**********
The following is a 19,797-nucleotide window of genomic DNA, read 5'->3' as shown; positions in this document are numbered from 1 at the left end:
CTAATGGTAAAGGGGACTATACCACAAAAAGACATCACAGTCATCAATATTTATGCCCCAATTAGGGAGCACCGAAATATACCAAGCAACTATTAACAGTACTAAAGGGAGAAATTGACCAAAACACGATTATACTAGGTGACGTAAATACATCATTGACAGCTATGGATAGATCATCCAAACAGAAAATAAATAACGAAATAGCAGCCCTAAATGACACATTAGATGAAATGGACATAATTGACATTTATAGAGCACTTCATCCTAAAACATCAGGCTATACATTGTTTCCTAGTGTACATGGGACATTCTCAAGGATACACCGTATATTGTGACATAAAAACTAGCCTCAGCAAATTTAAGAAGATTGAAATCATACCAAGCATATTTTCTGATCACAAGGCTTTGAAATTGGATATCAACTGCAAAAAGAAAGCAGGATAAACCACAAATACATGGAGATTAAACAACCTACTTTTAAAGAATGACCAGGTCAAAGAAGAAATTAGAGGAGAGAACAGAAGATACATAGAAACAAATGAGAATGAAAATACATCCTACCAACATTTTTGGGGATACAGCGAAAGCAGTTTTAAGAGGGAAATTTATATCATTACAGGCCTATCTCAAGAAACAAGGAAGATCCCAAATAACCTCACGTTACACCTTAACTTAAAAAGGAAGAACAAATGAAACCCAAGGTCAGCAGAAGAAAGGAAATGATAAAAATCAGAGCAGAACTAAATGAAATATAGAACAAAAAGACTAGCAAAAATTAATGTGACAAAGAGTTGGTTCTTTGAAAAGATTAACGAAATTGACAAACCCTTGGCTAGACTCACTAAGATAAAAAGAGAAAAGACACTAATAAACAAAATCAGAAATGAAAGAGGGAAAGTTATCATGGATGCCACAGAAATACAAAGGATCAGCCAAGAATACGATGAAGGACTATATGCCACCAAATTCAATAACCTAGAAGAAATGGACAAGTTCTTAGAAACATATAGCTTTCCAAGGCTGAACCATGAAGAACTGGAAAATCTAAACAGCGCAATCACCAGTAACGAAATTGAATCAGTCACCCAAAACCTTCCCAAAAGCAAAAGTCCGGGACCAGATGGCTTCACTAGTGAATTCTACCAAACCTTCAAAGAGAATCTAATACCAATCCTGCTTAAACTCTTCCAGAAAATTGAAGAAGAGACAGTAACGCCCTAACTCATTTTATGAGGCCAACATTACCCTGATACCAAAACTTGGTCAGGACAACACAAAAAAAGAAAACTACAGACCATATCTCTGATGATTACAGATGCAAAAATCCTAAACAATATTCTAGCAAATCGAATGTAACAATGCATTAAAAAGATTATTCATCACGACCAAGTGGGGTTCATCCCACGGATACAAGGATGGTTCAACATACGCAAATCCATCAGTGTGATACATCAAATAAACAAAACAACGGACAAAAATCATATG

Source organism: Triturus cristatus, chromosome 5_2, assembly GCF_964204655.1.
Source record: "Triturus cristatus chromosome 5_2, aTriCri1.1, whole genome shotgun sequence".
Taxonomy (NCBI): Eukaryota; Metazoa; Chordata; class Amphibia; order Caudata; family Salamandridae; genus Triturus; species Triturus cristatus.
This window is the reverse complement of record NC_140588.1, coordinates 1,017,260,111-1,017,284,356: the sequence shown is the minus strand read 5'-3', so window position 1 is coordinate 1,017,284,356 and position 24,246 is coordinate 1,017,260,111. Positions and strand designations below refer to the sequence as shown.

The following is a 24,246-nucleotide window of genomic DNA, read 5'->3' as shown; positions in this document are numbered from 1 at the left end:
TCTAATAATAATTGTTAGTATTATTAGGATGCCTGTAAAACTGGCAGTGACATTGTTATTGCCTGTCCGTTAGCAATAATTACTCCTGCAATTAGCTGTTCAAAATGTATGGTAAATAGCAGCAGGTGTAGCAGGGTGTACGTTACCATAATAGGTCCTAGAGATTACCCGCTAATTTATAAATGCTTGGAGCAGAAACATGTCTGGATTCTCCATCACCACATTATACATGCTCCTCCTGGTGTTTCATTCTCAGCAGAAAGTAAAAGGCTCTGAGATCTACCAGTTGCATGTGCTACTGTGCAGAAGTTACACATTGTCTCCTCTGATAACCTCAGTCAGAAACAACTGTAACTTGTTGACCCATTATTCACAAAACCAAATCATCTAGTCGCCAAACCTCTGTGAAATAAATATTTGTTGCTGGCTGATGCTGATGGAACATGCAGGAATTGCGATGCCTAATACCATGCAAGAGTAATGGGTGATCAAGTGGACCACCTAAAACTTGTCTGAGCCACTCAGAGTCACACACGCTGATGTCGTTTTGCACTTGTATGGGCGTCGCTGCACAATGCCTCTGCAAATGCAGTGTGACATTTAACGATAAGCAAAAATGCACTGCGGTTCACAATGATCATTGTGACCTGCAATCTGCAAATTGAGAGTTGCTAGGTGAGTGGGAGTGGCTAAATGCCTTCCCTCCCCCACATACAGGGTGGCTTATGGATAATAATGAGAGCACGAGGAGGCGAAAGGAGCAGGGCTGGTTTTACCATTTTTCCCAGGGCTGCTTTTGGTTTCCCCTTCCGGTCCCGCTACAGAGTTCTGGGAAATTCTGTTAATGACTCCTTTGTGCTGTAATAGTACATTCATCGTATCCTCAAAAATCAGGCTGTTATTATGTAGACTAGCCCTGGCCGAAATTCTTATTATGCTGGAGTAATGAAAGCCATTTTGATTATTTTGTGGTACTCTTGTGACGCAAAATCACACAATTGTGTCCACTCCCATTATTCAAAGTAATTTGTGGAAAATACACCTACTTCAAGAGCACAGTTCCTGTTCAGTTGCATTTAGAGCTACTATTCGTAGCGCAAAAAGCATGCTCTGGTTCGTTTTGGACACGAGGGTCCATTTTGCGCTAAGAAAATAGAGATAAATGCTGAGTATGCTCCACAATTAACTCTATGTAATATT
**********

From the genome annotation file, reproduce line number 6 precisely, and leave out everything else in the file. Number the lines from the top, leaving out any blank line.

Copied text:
This window is the reverse complement of record NC_140588.1, coordinates 1,017,260,111-1,017,284,356: the sequence shown is the minus strand read 5'-3', so window position 1 is coordinate 1,017,284,356 and position 24,246 is coordinate 1,017,260,111. Positions and strand designations below refer to the sequence as shown.